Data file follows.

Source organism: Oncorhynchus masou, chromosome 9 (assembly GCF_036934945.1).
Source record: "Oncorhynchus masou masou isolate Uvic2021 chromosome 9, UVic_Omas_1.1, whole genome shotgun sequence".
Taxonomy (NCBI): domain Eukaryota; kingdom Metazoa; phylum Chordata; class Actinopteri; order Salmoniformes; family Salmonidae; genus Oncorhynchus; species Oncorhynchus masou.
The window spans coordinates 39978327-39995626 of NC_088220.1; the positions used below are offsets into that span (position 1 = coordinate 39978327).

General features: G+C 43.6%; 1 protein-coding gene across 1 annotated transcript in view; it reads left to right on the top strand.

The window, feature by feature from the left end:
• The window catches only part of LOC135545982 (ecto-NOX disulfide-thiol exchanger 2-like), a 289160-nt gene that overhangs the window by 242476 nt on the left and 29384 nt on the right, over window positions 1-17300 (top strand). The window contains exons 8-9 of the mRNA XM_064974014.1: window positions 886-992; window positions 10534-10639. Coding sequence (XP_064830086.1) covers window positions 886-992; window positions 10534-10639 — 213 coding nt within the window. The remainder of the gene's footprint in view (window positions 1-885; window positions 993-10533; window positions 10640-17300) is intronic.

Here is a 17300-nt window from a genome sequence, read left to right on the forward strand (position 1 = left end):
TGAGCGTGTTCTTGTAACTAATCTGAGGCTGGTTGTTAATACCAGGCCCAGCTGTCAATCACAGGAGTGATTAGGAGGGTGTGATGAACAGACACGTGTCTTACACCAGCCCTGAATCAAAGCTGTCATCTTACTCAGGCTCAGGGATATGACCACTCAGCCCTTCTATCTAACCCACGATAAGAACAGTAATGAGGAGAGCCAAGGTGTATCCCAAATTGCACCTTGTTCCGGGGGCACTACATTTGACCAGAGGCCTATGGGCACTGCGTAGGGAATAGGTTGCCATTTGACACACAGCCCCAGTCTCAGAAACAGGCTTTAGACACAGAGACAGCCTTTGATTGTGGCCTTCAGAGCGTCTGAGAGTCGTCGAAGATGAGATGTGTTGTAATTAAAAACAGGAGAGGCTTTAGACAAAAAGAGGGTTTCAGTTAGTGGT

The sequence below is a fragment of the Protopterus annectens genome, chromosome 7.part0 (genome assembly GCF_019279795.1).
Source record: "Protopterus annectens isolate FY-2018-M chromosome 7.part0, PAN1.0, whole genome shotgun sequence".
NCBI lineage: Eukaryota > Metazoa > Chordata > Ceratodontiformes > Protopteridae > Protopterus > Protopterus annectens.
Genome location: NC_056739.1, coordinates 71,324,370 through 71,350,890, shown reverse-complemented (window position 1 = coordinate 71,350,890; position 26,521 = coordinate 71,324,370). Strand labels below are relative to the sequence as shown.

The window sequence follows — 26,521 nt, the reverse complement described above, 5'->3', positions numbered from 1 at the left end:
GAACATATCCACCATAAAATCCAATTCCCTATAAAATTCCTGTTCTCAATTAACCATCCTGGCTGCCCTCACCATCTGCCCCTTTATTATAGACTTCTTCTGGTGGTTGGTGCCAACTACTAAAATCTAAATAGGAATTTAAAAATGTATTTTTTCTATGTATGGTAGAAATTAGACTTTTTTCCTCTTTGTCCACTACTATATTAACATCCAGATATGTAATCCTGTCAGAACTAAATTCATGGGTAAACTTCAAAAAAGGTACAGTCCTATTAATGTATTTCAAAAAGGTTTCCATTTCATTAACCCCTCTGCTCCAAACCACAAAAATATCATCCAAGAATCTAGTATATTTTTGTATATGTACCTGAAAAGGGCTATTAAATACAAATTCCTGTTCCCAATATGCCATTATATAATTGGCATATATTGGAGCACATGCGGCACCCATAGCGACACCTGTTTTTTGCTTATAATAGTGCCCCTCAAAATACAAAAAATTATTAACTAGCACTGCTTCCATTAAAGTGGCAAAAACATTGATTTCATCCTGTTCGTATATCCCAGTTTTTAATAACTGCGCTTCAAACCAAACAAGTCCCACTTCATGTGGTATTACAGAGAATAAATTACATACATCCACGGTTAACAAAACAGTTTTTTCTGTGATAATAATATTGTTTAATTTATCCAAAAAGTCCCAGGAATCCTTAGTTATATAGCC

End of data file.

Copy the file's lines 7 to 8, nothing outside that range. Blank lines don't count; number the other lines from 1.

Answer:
• The window catches only part of LOC135545982 (ecto-NOX disulfide-thiol exchanger 2-like), a 289160-nt gene that overhangs the window by 242476 nt on the left and 29384 nt on the right, over window positions 1-17300 (top strand). The window contains exons 8-9 of the mRNA XM_064974014.1: window positions 886-992; window positions 10534-10639. Coding sequence (XP_064830086.1) covers window positions 886-992; window positions 10534-10639 — 213 coding nt within the window. The remainder of the gene's footprint in view (window positions 1-885; window positions 993-10533; window positions 10640-17300) is intronic.

Here is a 17300-nt window from a genome sequence, read left to right on the forward strand (position 1 = left end):